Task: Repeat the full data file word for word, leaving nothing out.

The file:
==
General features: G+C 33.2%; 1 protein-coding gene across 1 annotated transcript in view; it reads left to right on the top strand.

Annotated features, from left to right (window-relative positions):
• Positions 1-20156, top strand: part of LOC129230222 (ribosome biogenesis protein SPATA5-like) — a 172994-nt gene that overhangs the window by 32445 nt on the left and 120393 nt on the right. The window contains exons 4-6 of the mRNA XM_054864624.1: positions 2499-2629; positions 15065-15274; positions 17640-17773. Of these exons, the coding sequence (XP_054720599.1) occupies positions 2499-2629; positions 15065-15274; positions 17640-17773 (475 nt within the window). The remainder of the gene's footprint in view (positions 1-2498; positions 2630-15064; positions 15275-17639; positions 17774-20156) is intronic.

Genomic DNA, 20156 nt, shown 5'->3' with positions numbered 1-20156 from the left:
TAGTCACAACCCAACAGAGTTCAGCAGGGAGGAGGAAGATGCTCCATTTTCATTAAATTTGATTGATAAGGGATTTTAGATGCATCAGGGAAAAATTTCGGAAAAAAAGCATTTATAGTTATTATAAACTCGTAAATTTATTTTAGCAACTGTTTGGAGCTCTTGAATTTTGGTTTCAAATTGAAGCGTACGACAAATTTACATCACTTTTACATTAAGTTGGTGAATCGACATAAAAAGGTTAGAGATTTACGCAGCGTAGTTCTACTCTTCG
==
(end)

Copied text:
General features: G+C 33.2%; 1 protein-coding gene across 1 annotated transcript in view; it reads left to right on the top strand.

Annotated features, from left to right (window-relative positions):
• Positions 1-20156, top strand: part of LOC129230222 (ribosome biogenesis protein SPATA5-like) — a 172994-nt gene that overhangs the window by 32445 nt on the left and 120393 nt on the right. The window contains exons 4-6 of the mRNA XM_054864624.1: positions 2499-2629; positions 15065-15274; positions 17640-17773. Of these exons, the coding sequence (XP_054720599.1) occupies positions 2499-2629; positions 15065-15274; positions 17640-17773 (475 nt within the window). The remainder of the gene's footprint in view (positions 1-2498; positions 2630-15064; positions 15275-17639; positions 17774-20156) is intronic.

Genomic DNA, 20156 nt, shown 5'->3' with positions numbered 1-20156 from the left:
TAGTCACAACCCAACAGAGTTCAGCAGGGAGGAGGAAGATGCTCCATTTTCATTAAATTTGATTGATAAGGGATTTTAGATGCATCAGGGAAAAATTTCGGAAAAAAAGCATTTATAGTTATTATAAACTCGTAAATTTATTTTAGCAACTGTTTGGAGCTCTTGAATTTTGGTTTCAAATTGAAGCGTACGACAAATTTACATCACTTTTACATTAAGTTGGTGAATCGACATAAAAAGGTTAGAGATTTACGCAGCGTAGTTCTACTCTTCG